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Cold-Start WHTC and WHSC Testing Results on Multi-Cylinder Opposed-Piston Engine Demonstrating Low CO 2 Emissions while Meeting BS-VI Emissions and Enabling Aftertreatment Downsizing
ISSN: 2641-9637, e-ISSN: 2641-9645
Published January 09, 2019 by SAE International in United States
Citation: Patil, S., Sahasrabudhe, A., Youngren, D., Redon, F. et al., "Cold-Start WHTC and WHSC Testing Results on Multi-Cylinder Opposed-Piston Engine Demonstrating Low CO2 Emissions while Meeting BS-VI Emissions and Enabling Aftertreatment Downsizing," SAE Int. J. Adv. & Curr. Prac. in Mobility 1(1):23-37, 2019, https://doi.org/10.4271/2019-26-0029.
Reducing the greenhouse emissions from on-road freight vehicles to meet the climate change mitigation objectives, has become a prime focus of regulatory authorities all over the world. Besides India, the United States, the European Union, Canada, Japan, and China have already established or planned heavy-duty vehicle efficiency regulations addressing CO2 and NOX emissions. In addition, Argentina, Brazil, Mexico, and South Korea are all in various stages of developing policies to improve the efficiency of their commercial vehicle fleets. For CO2 emissions reduction standards, the U.S. mandates 27% reduction by 2027, EU is calling for 15% reduction by 2025, China for 27% by 2019 over 2012 levels, and India is mandating 10%-15% reduction by 2021 for phase 2 of the new standard. There has also been considerable focus on further reduction in NOX emissions from current levels (0.2 g/hp-hr), to the proposed ultra-low NOx standards (0.02 g/hp-hr) in the U.S. for heavy duty engines by 2024.
Given these planned and proposed regulatory standards being implemented around the globe, there have been substantial studies and publications focusing on exploring and evaluating technologies that can help deliver the lower tailpipe NOx targets and understand the CO2 impact associated with it. Majority of the NOX emissions from engine, occur during the cold-start portion of the transient regulatory cycles, like HD FTP and WHTC. This is because, a typical heavy-duty diesel aftertreatment system does not achieve substantial NOX reduction until approximately 400-500 seconds into the cold-start cycle due to lack of heat from the engine. The result is untreated NOx escaping through to tailpipe. To achieve low NOx emission levels over the composite transient cycles, the engine must provide rapid exhaust heat energy, during the cold-start portion, to reduce the time required by the SCR catalyst to reach catalyst light-off temperature, while controlling the NOX emissions. Moreover, high NOX conversion efficiency must be maintained during the hot-start portion of cycle. For a conventional heavy-duty engine, providing rapid exhaust heat while controlling NOx emissions has been a challenge, because these are competing demands. Implementing secondary or auxiliary heat sources downstream in the exhaust after treatment system (ATS) comes at CO2 penalty and adds significant cost and complexity. This has been established in recent publications by organization like SwRI , CARB and Bosch .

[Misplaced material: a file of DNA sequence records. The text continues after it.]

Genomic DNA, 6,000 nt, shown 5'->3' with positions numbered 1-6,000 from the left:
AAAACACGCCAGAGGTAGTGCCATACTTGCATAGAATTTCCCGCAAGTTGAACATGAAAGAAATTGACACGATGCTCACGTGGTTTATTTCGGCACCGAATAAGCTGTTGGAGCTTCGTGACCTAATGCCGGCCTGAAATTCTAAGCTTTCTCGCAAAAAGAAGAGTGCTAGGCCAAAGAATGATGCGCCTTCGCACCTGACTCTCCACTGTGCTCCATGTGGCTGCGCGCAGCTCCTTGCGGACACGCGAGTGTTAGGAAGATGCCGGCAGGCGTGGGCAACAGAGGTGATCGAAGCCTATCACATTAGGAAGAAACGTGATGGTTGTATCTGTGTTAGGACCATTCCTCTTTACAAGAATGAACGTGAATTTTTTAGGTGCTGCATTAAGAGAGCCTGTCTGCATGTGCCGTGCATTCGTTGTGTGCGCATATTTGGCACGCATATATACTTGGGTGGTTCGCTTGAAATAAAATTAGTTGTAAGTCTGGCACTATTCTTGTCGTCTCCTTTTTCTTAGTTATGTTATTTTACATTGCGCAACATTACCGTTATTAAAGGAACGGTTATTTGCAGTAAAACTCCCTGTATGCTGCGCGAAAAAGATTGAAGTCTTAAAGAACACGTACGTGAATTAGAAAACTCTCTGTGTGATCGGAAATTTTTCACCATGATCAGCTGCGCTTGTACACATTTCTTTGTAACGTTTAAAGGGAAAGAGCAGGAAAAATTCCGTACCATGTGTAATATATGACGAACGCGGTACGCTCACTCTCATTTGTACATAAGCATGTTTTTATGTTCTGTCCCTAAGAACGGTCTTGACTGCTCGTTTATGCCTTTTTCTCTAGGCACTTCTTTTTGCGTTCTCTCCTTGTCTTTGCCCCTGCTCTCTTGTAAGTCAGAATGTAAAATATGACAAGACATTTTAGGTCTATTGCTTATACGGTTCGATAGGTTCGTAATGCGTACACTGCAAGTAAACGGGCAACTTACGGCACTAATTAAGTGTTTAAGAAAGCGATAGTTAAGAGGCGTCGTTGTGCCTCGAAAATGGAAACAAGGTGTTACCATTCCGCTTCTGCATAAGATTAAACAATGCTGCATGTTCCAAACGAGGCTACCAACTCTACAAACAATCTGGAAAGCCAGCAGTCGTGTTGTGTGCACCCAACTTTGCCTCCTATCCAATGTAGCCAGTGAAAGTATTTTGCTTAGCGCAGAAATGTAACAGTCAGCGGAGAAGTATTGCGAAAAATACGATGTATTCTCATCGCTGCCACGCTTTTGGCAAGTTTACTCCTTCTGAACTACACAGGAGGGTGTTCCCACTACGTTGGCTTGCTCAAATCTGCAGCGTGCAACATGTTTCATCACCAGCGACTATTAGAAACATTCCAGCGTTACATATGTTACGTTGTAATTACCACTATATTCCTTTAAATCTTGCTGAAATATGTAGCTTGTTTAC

Achates Power Opposed Piston (OP) engine technology provides ideal solution to this challenge. The opposed-piston engine has several inherent advantages over conventional four-stroke engines, like higher BTE (15-30% higher), higher power density, an air-system that results in reduced pumping work, the ability to control residual combustion gases, two fuel injectors per cylinder providing greater timing flexibility, and the ability to provide rapid engine out heat and temperature rise for the exhaust emission system while maintaining low engine out NOX.
This paper demonstrates results from cold and hot start transient WHTC testing and WHSC testing, conducted at Achates Power, on a three-cylinder opposed-piston engine. Results show that the Achates Power OP Engine can deliver engine out heat and temperature rise that exceeded and sustained catalyst light-off temperature thresholds (250°C) within the first 60-100 seconds in the cold start cycle, while controlling engine out NOx to lower levels when compared to a conventional four-stroke heavy-duty diesel engine. As a result, the OP Engine not only meets current BS-VI and future regulatory emissions requirements but is also able to do so with a significant CO2 emissions advantage. Furthermore, the inherent advantages of the OP Engine offer unique aftertreatment optimization and downsizing opportunities thereby enabling cost reduction.